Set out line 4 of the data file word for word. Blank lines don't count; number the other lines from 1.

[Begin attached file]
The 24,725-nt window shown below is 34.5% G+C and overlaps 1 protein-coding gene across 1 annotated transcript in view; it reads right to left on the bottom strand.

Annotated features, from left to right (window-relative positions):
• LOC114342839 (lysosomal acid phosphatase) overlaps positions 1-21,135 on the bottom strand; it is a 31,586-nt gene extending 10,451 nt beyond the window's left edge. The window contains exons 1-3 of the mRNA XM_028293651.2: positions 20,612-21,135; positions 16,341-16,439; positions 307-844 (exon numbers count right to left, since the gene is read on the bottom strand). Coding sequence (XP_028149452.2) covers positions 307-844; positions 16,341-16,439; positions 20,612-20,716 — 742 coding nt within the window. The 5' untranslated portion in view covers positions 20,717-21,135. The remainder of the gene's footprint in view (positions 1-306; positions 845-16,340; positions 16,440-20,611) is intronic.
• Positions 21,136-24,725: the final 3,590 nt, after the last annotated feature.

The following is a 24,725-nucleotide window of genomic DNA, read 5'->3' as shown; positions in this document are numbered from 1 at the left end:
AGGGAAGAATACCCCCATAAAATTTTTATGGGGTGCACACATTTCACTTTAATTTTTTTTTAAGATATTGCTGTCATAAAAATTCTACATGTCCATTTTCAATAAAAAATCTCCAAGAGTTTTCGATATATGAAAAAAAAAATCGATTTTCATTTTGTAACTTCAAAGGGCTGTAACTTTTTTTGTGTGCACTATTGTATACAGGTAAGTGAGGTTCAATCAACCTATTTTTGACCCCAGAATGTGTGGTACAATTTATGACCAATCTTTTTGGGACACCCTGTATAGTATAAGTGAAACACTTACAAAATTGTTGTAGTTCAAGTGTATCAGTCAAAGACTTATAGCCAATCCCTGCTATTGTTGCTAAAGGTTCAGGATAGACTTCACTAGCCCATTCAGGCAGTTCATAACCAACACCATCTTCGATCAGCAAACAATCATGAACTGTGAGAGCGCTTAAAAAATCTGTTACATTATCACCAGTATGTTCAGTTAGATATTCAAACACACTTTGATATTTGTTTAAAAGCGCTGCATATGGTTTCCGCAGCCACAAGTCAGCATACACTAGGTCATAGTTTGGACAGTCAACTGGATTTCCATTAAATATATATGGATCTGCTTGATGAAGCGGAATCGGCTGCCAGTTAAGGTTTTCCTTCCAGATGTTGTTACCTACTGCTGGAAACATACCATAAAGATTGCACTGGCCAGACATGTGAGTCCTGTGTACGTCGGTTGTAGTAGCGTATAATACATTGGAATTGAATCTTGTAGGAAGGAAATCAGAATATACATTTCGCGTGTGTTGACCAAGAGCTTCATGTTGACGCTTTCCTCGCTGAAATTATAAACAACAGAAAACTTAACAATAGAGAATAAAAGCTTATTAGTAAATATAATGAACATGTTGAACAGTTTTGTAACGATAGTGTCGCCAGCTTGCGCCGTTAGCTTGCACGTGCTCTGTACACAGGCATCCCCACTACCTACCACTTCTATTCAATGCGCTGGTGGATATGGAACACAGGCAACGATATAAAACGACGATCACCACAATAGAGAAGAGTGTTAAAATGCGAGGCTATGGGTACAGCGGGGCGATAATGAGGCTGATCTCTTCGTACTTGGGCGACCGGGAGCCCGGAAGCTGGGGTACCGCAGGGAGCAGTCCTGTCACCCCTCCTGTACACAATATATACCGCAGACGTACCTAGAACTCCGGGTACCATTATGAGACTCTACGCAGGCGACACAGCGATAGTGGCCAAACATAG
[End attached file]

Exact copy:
• Positions 21,136-24,725: the final 3,590 nt, after the last annotated feature.